Here’s a name we don’t see in the news very often these days… Bernhard Goetz. The so called “Subway Vigilante” from the 1980s wound up on the front pages of New York’s papers this week when he was arrested in a “drug bust.”
Bernhard Goetz — the infamous “subway vigilante” who became part of New York City lore when he shot four youths who he said were threatening him on the subway in 1984 — was busted Friday evening for peddling $30 worth of pot to an undercover female cop, The Post has learned.
Goetz was arrested at 15th Street and Fifth Avenue near his Union Square pad at about 5:45 p.m., police sources said.
“He told her he wanted to get high with her and sold her a small amount of pot in a tissue,” a source said.
Goetz, 65, met the undercover on the street, chatted her up and walked with her back to his apartment, where he went upstairs to get the weed.
Bernie Goetz is escorted by police in 1985.
When he came downstairs to allegedly give her the pot, he was arrested, the source said.
What he did is technically still against the law (and fairly stupid to boot) so I suppose there isn’t too much to complain about here, but it still seems like a fairly crappy arrest. And yes, I know I’m being something of a hypocrite here, but that’s fine. Bernie was a character who loomed rather large in my family back in my Navy days and still causes controversy and questions to this day. For all the controversy it caused – and still causes – Goetz was something of a folk hero to both my dad and I back in the day, and I don’t apologize for always having something of a soft spot in my heart for him.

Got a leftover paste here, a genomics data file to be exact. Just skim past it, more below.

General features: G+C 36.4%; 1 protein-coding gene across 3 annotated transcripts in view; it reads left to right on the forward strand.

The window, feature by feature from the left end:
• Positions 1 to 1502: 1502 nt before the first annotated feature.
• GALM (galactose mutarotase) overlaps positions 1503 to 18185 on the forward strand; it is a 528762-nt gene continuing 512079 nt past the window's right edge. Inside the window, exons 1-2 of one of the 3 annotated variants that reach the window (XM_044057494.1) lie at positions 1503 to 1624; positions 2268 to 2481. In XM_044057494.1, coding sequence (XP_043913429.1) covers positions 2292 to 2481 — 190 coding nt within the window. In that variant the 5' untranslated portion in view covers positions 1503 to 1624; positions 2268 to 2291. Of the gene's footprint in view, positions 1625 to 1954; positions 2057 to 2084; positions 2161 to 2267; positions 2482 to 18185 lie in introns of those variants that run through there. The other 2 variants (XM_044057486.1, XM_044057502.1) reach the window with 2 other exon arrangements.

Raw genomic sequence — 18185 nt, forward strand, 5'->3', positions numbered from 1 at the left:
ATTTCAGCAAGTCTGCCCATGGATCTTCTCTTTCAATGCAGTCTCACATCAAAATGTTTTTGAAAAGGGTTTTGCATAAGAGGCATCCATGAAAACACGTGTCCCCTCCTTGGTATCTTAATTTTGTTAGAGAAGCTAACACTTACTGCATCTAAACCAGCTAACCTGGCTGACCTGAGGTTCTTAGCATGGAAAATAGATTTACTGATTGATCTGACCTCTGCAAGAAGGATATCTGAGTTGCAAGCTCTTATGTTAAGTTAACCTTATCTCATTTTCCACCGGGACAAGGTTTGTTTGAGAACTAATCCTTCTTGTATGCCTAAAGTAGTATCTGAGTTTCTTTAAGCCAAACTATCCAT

He’s been through a lot of ups and downs since that fateful day on the Number 2 Train, and hasn’t had the easiest of rides. He ran for Mayor of New York once, and a couple of other offices as well. He started his own security company which I believe was fairly successful over the years, but never to the point of making him wealthy. He certainly has his quirks and I’m sure we don’t agree on everything (such as his vegan lifestyle) but the guy woke a lot of people up to the fact that the police aren’t always there when bad people come to do bad things. So how did Bernie’s neighbors react to the arrest?
“Bernie? Oh, come on, they arrested him for that? It’s just pot, they should let him go,” said doorman John D’Antonia, 71, who works in a building near Goetz’s.
“People will now probably say he shot those kids because he was high.”
Kind of sad, but if nothing else, it’s a reason to remember Bernie Goetz and the small part he played in the long story of gun owner rights in America. And on that subject, it’s worth reminding people that after the subway shooting incident, Goetz was charged with attempted murder and first-degree assault. His fate was placed in the hands of a jury, and the only thing they found him guilty of was carrying a loaded, unlicensed weapon in a public place.